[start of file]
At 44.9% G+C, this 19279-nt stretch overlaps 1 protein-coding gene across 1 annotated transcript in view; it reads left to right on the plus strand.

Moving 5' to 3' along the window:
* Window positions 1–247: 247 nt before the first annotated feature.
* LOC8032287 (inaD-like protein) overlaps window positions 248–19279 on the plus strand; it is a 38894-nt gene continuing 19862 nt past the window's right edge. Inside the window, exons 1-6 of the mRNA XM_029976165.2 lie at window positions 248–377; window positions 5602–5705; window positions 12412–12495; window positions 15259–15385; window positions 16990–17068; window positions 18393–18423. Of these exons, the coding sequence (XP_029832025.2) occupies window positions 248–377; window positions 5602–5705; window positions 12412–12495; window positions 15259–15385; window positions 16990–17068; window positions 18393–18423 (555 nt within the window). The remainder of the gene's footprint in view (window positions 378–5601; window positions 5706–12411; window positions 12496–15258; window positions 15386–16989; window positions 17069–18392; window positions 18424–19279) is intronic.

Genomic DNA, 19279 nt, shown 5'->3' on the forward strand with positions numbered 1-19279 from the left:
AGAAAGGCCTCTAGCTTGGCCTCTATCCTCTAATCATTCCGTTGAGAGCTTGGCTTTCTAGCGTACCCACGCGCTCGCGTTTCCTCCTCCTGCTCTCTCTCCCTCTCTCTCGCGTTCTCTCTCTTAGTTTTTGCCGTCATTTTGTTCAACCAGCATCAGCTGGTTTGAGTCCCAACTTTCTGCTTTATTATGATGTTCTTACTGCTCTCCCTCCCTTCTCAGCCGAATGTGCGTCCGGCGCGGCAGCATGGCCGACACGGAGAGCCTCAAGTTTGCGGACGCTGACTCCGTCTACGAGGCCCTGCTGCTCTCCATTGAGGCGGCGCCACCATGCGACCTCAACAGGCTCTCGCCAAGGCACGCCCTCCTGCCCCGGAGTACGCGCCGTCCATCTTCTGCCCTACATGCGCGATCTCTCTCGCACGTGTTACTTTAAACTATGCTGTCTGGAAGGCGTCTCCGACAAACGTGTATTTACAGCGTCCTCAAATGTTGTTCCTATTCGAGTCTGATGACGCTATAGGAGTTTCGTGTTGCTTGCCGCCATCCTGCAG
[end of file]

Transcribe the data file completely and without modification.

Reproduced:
At 44.9% G+C, this 19279-nt stretch overlaps 1 protein-coding gene across 1 annotated transcript in view; it reads left to right on the plus strand.

Moving 5' to 3' along the window:
* Window positions 1–247: 247 nt before the first annotated feature.
* LOC8032287 (inaD-like protein) overlaps window positions 248–19279 on the plus strand; it is a 38894-nt gene continuing 19862 nt past the window's right edge. Inside the window, exons 1-6 of the mRNA XM_029976165.2 lie at window positions 248–377; window positions 5602–5705; window positions 12412–12495; window positions 15259–15385; window positions 16990–17068; window positions 18393–18423. Of these exons, the coding sequence (XP_029832025.2) occupies window positions 248–377; window positions 5602–5705; window positions 12412–12495; window positions 15259–15385; window positions 16990–17068; window positions 18393–18423 (555 nt within the window). The remainder of the gene's footprint in view (window positions 378–5601; window positions 5706–12411; window positions 12496–15258; window positions 15386–16989; window positions 17069–18392; window positions 18424–19279) is intronic.

Genomic DNA, 19279 nt, shown 5'->3' on the forward strand with positions numbered 1-19279 from the left:
AGAAAGGCCTCTAGCTTGGCCTCTATCCTCTAATCATTCCGTTGAGAGCTTGGCTTTCTAGCGTACCCACGCGCTCGCGTTTCCTCCTCCTGCTCTCTCTCCCTCTCTCTCGCGTTCTCTCTCTTAGTTTTTGCCGTCATTTTGTTCAACCAGCATCAGCTGGTTTGAGTCCCAACTTTCTGCTTTATTATGATGTTCTTACTGCTCTCCCTCCCTTCTCAGCCGAATGTGCGTCCGGCGCGGCAGCATGGCCGACACGGAGAGCCTCAAGTTTGCGGACGCTGACTCCGTCTACGAGGCCCTGCTGCTCTCCATTGAGGCGGCGCCACCATGCGACCTCAACAGGCTCTCGCCAAGGCACGCCCTCCTGCCCCGGAGTACGCGCCGTCCATCTTCTGCCCTACATGCGCGATCTCTCTCGCACGTGTTACTTTAAACTATGCTGTCTGGAAGGCGTCTCCGACAAACGTGTATTTACAGCGTCCTCAAATGTTGTTCCTATTCGAGTCTGATGACGCTATAGGAGTTTCGTGTTGCTTGCCGCCATCCTGCAG